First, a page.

Council Introductions: Audrey Downes

20161103_142554Audrey Downes is a lifelong member of Luther Memorial Church. She is currently an Assisting Minister, Healing Minister and Eucharistic Minister, a member of the Hand Bell Choir and WELCA and serves on the Investment Team. Audrey is also involved in the Drama Ministry program and helps with the Front Garden. She previously served many terms on the Church Council and was a Sunday School teacher. Audrey looks forward to serving again, engaging with our members and welcoming a new pastor to LMC.

Note: Audrey was elected as part of a slate of three at the October Congregational Meeting. She will serve on LMC’s Council for a two year term beginning in January. She will spend the next three months shadowing the current Council before her term begins.


Council Introductions: Toietta Dixon

14711616_10154173056778425_3189089082586526525_o-head-1Toietta and her husband, Michael, celebrated their 30th anniversary in August of this year. They have one child, Noah (18), who is a high school senior. Though she grew up in the Missionary Baptist church, Toietta converted to the ELCA when Noah was two, so that the Dixons could worship as a family. At other churches, she has been on the Council, headed the Worship & Music Committee, been a member of the Endowment Committee, taught the High School Sunday School class (along with Michael), and served as a Stephen Minister, as well as a variety of other volunteer services.

The Dixons began worshipping at Luther Memorial full time in September 2014, when they moved from northwest Connecticut to Chicago, and participated in the Great Conversation in the spring of 2015. At LMC, Toietta has facilitated a number of adult small groups, sings in the Chancel Choir, and is a Stephen Minister. She is eager to continue to serve in accordance with God’s calling.

Note: Toietta was elected as part of a slate of three at the October Congregational Meeting. She will serve on LMC’s Council for a two year term beginning in January. She will spend the next three months shadowing the current Council before her term begins.

Council Introductions: Nicole VanderDoes

nicole-vanderdoes-2Nicole VanderDoes grew up in a culturally Jewish, atheist family, and became a Christian in the spring of 1996 through the work of the Holy Spirit as she read the Bible. After having been involved in leadership at two United Methodist Churches in Ohio, Nicole moved to Chicago in March 2012 and began looking for a church where she could worship, build relationships, and serve. Nicole began attending LMC in December 2012, and continued attending because of LMC’s contemporary worship, strong Biblical foundation, diverse congregation, consistent member attendance—and, most importantly, because she saw great potential at LMC.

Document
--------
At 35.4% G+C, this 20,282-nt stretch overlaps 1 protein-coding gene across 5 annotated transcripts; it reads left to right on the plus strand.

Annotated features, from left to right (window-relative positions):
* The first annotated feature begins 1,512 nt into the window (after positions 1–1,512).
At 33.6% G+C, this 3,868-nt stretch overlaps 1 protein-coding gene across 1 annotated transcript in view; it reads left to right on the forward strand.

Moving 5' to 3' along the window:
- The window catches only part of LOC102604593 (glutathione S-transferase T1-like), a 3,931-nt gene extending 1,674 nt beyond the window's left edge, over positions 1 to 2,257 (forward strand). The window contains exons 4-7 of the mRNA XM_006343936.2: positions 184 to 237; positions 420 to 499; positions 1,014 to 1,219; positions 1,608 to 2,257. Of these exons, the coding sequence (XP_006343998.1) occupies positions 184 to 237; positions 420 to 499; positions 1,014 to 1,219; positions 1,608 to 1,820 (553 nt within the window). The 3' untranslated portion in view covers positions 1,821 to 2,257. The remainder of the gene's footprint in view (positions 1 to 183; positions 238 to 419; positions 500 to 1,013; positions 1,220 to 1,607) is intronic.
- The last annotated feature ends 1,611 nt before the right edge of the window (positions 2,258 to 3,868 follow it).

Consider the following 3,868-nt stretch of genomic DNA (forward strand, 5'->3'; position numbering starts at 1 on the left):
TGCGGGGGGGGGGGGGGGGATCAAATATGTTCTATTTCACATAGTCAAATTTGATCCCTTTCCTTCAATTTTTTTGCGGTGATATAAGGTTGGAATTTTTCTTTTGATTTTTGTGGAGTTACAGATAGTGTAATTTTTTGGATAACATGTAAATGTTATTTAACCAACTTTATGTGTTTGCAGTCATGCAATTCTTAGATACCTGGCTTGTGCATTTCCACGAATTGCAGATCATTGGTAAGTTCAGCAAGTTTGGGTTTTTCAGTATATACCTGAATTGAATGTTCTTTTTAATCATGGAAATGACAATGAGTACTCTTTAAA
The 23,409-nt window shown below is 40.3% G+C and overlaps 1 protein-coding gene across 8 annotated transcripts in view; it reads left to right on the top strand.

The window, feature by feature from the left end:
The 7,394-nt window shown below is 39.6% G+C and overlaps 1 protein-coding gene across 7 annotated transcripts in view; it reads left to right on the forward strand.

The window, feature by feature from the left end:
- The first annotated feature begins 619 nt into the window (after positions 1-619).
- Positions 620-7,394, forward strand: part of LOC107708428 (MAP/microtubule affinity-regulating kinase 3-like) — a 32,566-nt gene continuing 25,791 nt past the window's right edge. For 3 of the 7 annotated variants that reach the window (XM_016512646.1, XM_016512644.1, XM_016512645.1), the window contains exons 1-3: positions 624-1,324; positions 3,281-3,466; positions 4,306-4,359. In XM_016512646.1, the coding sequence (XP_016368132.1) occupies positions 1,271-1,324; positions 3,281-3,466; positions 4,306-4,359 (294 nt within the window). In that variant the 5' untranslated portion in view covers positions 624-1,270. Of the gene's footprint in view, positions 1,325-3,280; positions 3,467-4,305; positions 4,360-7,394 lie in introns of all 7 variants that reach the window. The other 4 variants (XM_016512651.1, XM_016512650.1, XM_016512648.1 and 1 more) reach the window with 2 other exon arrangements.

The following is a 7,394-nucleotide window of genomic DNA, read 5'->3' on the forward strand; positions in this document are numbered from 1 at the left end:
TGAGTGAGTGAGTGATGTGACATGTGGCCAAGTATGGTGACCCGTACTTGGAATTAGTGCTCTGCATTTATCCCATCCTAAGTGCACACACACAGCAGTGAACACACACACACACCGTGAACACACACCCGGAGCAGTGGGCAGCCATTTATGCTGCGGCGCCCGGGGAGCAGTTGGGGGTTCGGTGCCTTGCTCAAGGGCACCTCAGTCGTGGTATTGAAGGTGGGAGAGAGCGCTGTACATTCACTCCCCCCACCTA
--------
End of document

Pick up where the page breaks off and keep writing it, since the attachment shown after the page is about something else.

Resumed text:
Since joining LMC, Nicole has facilitated small groups including the ongoing group that meets on Tuesday nights, helped lead the Spiritual Life Team for the Grace Overflowing capital campaign, oversaw the creation of two devotional booklets written by the congregation, performed in Embers, is working to help coordinate adult enrichment activities, and serves as an assisting minister. As a member of Council, Nicole will do her best to seek God’s wisdom and guidance, listen to others with respect and an open mind, and remember that all things must be done in love and for God’s glory. She will fail; she will often think she knows the best way, will struggle with delegation, and will sometimes become frustrated with inefficiency. But she will also engage in regular self-reflection and prayer to curtail the impact of those weaknesses on her ability to serve God and the people of LMC.

Nicole is an attorney who works to improve the American judicial system, is a Cleveland Indians, Ohio State basketball and football, and Blackhawks fan, and thinks everyone should love birthdays.

Note: Nicole was elected as part of a slate of three at the October Congregational Meeting. She will serve on LMC’s Council for a two year term beginning in January. She will spend the next three months shadowing the current Council before her term begins.

Council Introductions: Jeff Conway

I was raised FullSizeRender-2Catholic. As a child I attended mass every Sunday and went to CCD — the Catholic version of Sunday School — on Saturday mornings. I even served a three year stint as an alter boy.

When I went away to college, I stopped attending church on a regular basis. And, over time, became more distant and disillusioned with Catholicism. For the next 25 years or so, organized religion wasn’t a part of my life. That’s not to say that I lost my faith, I just didn’t see the need for attending church.

Fast forward to 2009, when my wife Tracy was pregnant with our daughter. We felt very lucky and prepared for her arrival. It was an exciting time! We lived in Lincoln Square, a relatively safe neighborhood with a good school across the street and a lot of parks nearby. It seemed like a perfect place to raise a child.

Yet there was one thing missing … we were both raised in a spiritual community, and we wanted the same for our daughter. For years, we lived just a few doors down the street from Luther Memorial Church. One Sunday, we decided to take a leap of faith of sorts, and stopped in to check out the 9:00am service. We were immediately impressed with Pastor Tim and the welcoming and inclusive nature of the community of parishioners. It felt like home. Thus we began our journey with LMC. We started attending regularly and eventually became members. Our daughter baptized on Holy Saturday in 2011.